(Spicer 1999: 275)

In a more philosophical manner, the virtual cause could also be called the Idea of a poem, as long as is kept in mind that there is nothing of the transcendent or ineffable about it: its elements are blocks of the actual; the Idea is merely the expressed of the sense that these elements make. If this discourse still sounds metaphysical, that is because it is. It is not, however, mystical, or even Platonic. Only through the positing of an Idea can we account for the curious effect that a great poem has on us, i.e., its apparent emergence out of nothing according to a strict if elusive law, “bricks thought into being ex nihil” (Pound 476).

I forced the calm grey water, I wanted her
to come to the surface I had fought her,
long enough, below. I shaped her out of
the watery mass
(Olson 202)

Again, the Idea does not precede the work in time – as an intention in the mind of the artist, for instance. The Idea is posited each time the work functions as such, i.e., as creation. In this sense, the truth of a work depends not only on the artist – as creative body rather than as intentional author –, but also on us, on critics and other ‘consumers’, to posit it as Idea, and hence constitute the beauty or sublimity of the work as its radiance.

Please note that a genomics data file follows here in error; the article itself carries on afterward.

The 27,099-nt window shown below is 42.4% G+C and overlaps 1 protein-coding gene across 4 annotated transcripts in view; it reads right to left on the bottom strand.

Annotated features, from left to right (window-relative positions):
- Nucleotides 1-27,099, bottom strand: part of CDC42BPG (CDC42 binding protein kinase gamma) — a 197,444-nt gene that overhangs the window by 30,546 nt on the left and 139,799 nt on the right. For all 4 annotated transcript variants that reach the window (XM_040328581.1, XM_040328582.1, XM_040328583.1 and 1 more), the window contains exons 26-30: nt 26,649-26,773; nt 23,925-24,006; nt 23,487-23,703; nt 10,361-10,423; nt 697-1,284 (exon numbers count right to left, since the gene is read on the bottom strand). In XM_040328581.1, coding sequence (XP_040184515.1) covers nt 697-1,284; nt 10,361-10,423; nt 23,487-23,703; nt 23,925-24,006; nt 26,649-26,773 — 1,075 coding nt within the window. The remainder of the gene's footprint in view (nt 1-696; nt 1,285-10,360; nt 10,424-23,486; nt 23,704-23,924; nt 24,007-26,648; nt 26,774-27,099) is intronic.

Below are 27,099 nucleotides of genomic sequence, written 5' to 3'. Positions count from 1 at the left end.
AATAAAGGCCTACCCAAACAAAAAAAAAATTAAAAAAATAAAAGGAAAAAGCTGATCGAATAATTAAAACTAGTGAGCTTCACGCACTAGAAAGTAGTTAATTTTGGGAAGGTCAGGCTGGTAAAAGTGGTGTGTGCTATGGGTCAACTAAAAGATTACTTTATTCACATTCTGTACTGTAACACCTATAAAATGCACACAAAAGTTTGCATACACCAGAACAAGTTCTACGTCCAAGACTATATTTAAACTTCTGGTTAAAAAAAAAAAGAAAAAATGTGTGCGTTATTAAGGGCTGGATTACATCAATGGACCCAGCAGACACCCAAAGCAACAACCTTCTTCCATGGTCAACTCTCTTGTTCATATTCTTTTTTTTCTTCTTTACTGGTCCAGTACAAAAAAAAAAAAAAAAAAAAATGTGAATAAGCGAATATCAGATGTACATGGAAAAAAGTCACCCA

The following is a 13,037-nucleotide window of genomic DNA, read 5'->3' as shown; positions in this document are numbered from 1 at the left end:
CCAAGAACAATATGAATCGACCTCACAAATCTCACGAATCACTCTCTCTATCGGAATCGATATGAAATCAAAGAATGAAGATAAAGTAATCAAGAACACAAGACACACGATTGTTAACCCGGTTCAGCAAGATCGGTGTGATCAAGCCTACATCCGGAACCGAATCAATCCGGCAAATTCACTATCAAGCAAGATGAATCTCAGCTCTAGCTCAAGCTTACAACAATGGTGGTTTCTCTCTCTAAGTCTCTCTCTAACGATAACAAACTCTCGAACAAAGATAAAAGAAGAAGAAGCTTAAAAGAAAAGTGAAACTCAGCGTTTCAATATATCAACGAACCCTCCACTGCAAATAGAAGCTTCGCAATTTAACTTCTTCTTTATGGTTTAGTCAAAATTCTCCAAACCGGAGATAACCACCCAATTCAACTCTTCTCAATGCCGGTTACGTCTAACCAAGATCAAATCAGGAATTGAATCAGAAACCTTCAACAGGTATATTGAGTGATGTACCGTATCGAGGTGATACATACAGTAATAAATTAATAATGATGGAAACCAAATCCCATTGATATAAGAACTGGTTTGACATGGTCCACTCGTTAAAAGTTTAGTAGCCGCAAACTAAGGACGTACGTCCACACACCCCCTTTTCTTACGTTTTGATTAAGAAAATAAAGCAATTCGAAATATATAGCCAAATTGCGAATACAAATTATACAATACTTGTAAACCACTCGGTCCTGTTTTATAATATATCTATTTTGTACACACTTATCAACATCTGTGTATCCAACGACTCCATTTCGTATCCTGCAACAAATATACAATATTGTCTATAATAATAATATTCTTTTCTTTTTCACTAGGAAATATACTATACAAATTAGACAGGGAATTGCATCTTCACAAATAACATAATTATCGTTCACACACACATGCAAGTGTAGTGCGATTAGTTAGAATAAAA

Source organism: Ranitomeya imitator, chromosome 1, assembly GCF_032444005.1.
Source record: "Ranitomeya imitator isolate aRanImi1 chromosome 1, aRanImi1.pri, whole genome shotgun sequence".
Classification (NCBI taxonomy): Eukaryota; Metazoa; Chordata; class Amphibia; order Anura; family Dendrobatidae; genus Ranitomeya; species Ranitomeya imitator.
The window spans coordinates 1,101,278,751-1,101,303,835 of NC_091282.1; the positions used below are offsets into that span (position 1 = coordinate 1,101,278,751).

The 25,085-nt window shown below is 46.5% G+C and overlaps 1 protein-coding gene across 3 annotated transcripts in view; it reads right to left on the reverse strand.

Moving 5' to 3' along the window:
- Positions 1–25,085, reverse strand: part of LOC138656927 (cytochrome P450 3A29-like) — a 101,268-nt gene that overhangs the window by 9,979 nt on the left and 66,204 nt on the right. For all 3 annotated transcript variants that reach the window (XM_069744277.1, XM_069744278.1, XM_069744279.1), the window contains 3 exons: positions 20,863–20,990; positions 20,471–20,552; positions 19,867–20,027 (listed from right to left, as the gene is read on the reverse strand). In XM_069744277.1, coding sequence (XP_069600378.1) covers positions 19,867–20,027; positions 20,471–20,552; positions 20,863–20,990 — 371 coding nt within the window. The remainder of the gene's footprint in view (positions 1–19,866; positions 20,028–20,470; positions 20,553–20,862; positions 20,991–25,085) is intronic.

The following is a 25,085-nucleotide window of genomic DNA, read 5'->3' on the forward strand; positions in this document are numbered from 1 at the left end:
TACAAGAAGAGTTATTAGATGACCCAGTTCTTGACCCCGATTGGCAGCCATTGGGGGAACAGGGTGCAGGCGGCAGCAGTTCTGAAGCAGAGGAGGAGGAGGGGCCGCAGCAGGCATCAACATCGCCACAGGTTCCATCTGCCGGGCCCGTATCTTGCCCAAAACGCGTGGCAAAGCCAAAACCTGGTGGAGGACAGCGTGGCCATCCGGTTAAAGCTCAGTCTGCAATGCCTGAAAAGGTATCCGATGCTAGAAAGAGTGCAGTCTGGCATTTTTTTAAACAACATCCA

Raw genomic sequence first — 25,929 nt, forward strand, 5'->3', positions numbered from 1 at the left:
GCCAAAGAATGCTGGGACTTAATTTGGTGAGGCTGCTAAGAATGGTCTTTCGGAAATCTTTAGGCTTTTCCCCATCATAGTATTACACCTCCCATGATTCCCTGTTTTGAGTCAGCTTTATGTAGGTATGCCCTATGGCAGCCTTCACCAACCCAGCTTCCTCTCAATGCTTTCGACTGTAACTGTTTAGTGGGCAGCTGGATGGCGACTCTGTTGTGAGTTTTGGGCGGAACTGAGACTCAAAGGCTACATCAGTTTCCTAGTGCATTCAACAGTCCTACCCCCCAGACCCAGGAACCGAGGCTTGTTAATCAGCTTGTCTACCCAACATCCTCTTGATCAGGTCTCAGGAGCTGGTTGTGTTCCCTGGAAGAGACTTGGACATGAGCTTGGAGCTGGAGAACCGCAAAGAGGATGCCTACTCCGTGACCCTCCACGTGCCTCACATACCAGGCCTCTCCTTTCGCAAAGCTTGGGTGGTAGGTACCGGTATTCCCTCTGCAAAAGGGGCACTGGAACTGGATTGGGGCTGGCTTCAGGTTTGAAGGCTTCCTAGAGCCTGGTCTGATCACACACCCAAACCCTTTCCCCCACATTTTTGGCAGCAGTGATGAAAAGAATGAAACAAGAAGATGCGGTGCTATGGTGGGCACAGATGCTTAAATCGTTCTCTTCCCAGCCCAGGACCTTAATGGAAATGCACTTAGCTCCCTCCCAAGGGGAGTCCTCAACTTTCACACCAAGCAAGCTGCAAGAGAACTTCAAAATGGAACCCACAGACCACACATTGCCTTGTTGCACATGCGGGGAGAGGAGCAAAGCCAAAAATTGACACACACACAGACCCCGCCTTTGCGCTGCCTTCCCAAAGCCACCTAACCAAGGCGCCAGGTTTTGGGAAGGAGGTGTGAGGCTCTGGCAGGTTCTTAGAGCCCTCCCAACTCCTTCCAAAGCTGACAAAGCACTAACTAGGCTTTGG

Heidegger states that, “Beauty is one way in which truth essentially occurs as unconcealment” (Heidegger 1993: 181), and by ‘unconcealment’ he means something like everyday intelligibility, the simple givenness of a world which, for Heidegger, is always a historical world. I want to stress, on the contrary, the unworldly or ‘Martian’ character of the poem’s sense. Sense is distinguished from both essence and meaning; it is not the secret content of the myriad forms of the world. In so far as Heidegger thinks the truth of a work of art as the finite truth (qua unconcealment) of a historical world – even taking into account the distinction between geschichlich and historisch –, his thinking cannot but enact a reterritorialization a priori of the founding gesture that he also claims for the work: “Whenever art happens – that is, whenever there is a beginning – a thrust enters history; history either begins or starts over again” (Heidegger 201). It is precisely as beginning that a work cannot be reduced to history, which is always the history of works, the history of labour. Such is Adam’s curse. Indeed, even the poet works: